Thinking Clearly About Medical Marijuana

An ounce of Green Crack bought from a dispensary in California Via Wikimedia

Medical cannabis (aka medical marijuana) is currently being used as a medical treatment. It has many concerning similarities to many types of alternative medicine. Unlike most alternative medicine good research does show promise as a reliable medical treatment. This is a fascinating dichotomy to me as a medical professional and the use of medical cannabis is an interesting thought exercise for the critical thinker. There is good evidence for some uses and myriad of poorly supported treatment modalities. Advocates both for and against demonstrate a disdain of scientific exploration. As a skeptic I think this is fertile ground for flexing our critical-thinking muscles.

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Are You Orthorexic? Our Obsession with Healthy Eating

We seem to have forgotten that humans are omnivorous. Around the world and throughout history, people have thrived on diets diverse and extreme enough to shame the fad diet section in any modern bookstore. Populations have flourished on staples like whale blubber, insects, roots, or grains, often with little else. Even in recent centuries of European plenty, generations of aristocracy touched virtually nothing but sugary cakes and alcohol, while peasants across the street survived on rotten vegetables and hard biscuits; yet both experienced similar outcomes. In fact we differ little in this respect from the humble rat, able to live healthy lives on just about anything we can stomach.

Where we break from the rat is in our intelligence (though, as the impressed father of a rat-rearing daughter, I find the difference, in some cases, may not be as marked as we think). We have the conscious ability to analyze the content of our food, to understand its constituents. We know that too little food causes malnutrition and too much makes us fat, and we understand the consequences of both. The benefit of this understanding has driven some of us to seek deeper, and sometimes illusory, targets of super-health that are not merely within the wide margins of healthy eating, but that attempt to constrict those margins to allow only very specific foods in hyper-controlled portions. When taken to the extreme, the compulsion for such restrictive diets can lead to an eating disorder that may actually cause nutritional deficiencies (even as far as starvation and death) or, even more commonly, social isolation and obsessive behavior. This disorder is called orthorexia, from the Greek meaning “appetite for the correct food.” While the anorexic feels compelled to eat ever less in pursuit of an impossible body image, the orthorexic fanatically focuses on certain foods and avoids others, chasing an imagined model of perfect health, sometimes to the point of delusion.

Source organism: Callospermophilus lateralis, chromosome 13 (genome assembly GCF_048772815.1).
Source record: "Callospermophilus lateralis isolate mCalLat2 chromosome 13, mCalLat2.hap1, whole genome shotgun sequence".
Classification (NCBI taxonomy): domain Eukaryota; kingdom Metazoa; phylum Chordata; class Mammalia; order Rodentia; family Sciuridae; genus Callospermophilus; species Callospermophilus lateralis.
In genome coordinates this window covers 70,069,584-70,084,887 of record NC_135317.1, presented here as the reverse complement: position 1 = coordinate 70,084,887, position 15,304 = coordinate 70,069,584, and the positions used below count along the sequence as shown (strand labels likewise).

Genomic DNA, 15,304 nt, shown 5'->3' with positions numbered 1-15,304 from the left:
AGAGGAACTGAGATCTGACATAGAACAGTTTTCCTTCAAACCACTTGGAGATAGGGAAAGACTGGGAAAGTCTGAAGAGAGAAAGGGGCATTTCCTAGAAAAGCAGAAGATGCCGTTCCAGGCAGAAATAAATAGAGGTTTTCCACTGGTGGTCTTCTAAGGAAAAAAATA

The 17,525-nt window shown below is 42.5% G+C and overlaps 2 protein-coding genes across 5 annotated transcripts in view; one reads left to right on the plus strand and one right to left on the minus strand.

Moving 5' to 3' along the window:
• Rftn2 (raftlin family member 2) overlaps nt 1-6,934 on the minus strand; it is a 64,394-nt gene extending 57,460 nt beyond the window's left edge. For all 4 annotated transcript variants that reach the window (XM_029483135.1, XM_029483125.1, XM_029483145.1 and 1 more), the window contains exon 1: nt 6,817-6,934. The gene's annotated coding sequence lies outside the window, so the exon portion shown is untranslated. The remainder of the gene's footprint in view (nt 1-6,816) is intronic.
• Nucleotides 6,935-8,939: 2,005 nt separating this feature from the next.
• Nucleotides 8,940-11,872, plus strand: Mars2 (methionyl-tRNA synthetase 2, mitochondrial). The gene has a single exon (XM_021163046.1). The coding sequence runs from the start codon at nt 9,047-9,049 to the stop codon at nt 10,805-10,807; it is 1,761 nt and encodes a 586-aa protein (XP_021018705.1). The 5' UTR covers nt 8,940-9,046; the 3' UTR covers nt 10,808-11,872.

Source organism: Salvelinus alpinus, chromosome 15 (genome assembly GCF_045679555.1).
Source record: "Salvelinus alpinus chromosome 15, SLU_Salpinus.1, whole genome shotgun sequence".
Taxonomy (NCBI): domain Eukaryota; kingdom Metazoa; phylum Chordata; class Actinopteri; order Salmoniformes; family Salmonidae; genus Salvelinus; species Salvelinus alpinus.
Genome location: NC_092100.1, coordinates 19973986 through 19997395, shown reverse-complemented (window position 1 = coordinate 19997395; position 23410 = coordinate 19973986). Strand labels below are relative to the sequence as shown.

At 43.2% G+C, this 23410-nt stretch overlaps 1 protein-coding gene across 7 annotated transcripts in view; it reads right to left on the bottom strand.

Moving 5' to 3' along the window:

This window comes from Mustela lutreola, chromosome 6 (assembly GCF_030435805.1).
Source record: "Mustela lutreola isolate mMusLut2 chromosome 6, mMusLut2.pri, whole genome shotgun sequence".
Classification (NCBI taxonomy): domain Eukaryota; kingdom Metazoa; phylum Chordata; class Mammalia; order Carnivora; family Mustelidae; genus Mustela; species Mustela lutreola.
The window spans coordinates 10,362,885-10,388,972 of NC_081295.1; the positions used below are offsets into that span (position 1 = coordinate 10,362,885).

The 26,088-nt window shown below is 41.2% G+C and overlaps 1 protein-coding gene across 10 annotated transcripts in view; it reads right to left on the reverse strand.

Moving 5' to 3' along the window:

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Will Disneyland Change the Vaccination Debate?

Tuxyso / Wikimedia Commons, via Wikimedia Commons

Tuxyso / Wikimedia Commons, via Wikimedia Commons

By now you’d have to be pretty disconnected to have not heard about the Disneyland measles outbreak: over 100 cases and counting, and — surprise! — most of them are not vaccinated against the disease. It’s even been a recent topic here on Skeptoid. In case this has somehow failed to cross your particular media stream, here’s a rundown from the CDC. [Or check out this timeline from the Onion, which is less detailed but probably sadly accurate ]

It’s a serious outbreak and in regards to short-term public health, no good can come of it. In the long run, though, it’s possible that the Disneyland measles outbreak has a silver lining. Ultimately, it could serve as a watershed moment, a sign that the anti-vaccination movement has moved past its peak and towards the same fringes that conspiracy theorists and other science deniers occupy.

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Four Lies About the Measles Outbreak

The Disneyland measles outbreak hasn’t shown any signs of doing anything other than getting worse. As of right now, over 100 cases have been diagnosed in states across America. Most are situated in Southern California, and the vast majority are among people who aren’t vaccinated. Sadly, this is mostly children who never gave their consent to not be protected from preventable disease.

Nobody who follows the anti-vaccine movement, and deals with their arrogance, chemphobia, fecklessness and endless self-delusion should be surprised by any of this. And nobody should be surprised by the lies that have emerged around this measles outbreak. Because that’s inherently what the anti-vax movement is about — lies. Lies about coverups, lies about toxins, lies about the real causes of disease, lies about the danger, lies about who caused it, lies, lies and more lies.

Here are four of the worst lies, but by no means are these the only ones: / read more…


Winter Storm Juno: A Lesson in Reading and Thinking

A deserted street in an otherwise busy neighborhood, despite clear streets and operating subways and buses. Photograph by Anthony Quintano.